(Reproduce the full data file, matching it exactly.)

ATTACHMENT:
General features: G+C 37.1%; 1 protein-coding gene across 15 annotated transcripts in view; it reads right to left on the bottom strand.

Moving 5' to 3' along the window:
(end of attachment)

General features: G+C 37.1%; 1 protein-coding gene across 15 annotated transcripts in view; it reads right to left on the bottom strand.

Moving 5' to 3' along the window: